There is one question that has effectively carried through the years in any retail environment. That same question, however, is equally powerful in any business context. The question? “How can I help you?”. Even for a B2B rather than B2C, this still works.
1. Client/customer. You will be told their challenges and what they think is needed. The focus is on their issue not on what you have to offer.
2. Your Boss. There is a lovely saying “What interests my boss, fascinates me”. If you ask the question “How can I help you?”, you will identify their priorities and therefore yours, show your support and, very often, they will reciprocate.
3. Your employees/team. Knowing what is important to your team members, building rapport and alignment are essential components of a high-performing team. If you want to be seen and treated as their Leader, show them you are interested in their career and help them progress. See my longer paper on Leadership Effectiveness in Ezine Articles or from my website.
4. Partners. These may be suppliers, regulatory bodies even competitors. More knowledge and closer relationships equal business opportunities.
My video of the tips.
The Week. I spent the first part of the week at the ICC in Birmingham attending the HR Directors Summit. I am an accredited Associate of The Forton Group, a leadership development, coaching and training consultancy, certified by the International Coaching Federation. The event was extremely well attended with HR Directors from leading-edge global organisations such as Nokia, MacDonalds, Dyson, Twinings etc. Imagine my delight in finding that each attendee had a copy of the December issue of HR Director, featuring my article, “The Gender Agenda” in their giveaway bag! I then rounded the week off by getting appointed as the Non-Executive Director of Central Essex Community Services. These highlights somewhat lifted my despondency at the tax bill I have received! I also had to reschedule the next Leadership Forum which will now be held in Chelmsford on the 1st March rather than the 8th Feb, due to funeral arrangements. http://lfcm.eventbrite.com. Tuesday 1st Feb is Highflyingdivas in Colchester. http://hfdfeb.eventbrite.com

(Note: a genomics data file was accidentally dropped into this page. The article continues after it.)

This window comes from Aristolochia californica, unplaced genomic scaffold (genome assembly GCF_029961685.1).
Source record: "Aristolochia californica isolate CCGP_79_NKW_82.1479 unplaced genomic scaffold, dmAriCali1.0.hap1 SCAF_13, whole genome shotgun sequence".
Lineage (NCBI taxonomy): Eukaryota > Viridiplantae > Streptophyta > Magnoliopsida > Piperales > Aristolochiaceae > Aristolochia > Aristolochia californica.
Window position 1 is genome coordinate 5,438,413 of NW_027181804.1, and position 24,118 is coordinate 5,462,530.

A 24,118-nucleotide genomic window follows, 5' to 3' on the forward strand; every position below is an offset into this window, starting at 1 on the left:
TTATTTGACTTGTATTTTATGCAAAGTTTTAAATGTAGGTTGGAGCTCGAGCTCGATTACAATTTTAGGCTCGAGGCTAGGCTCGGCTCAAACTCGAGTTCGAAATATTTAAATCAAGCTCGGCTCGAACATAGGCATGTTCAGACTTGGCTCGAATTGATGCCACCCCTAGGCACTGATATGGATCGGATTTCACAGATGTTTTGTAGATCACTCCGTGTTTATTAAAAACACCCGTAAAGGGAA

Reading. As it is the end of the month, I am again referring you to the books recommended during this month on the Communications page of my website at http://ccconsulting.org.uk/
Lighter Reflections. My son Guy is not fond of team sports. He likes swimming and more recently scuba-diving but the thought of team games brings a grimace to his face. His school has been persistent in ensuring his involvement and awarded him the role of Goalkeeper in the school hockey team. We were duly roped in to watch and cheer. Initially it was difficult to see which one of the highly padded little darlings was ours. Giant boots, shin pads, foam down their shorts, body coverings, hand-padding and American foot-ball type helmets ensured that they wouldn’t get hurt by the ball but equally they weren’t able to run away or indeed run anywhere. Guy seems to think that kicking the ball should suffice and held his hockey stick in one hand as an accessory rather than a useful tool. We stood on the sides and cheered. Our greatest ambition for our son being that he didn’t let too many goals in. Our neighbours were convinced that his name was “Wake-up Guy” as we muttered this every time the players headed towards his goal. This was necessary as I caught him staring at the clouds in the sky rather than focusing on the sounds of wood against wood as the hockey sticks did battle. One small lightening bolt from the visiting team could be seen shooting past defenders whenever he was on pitch. James said he wanted to stick his foot out as the little demon hurtled past us. Later, as their star slipped in the mud, I heard James shouting out “oh, what a shame!”. We felt we could join the teams for tea as our team only lost 4 goals to three. We had been prepared to sneak past the Headmaster and scuttle to the car if necessary. Another match next week – I don’t know if my nerves can take the strain.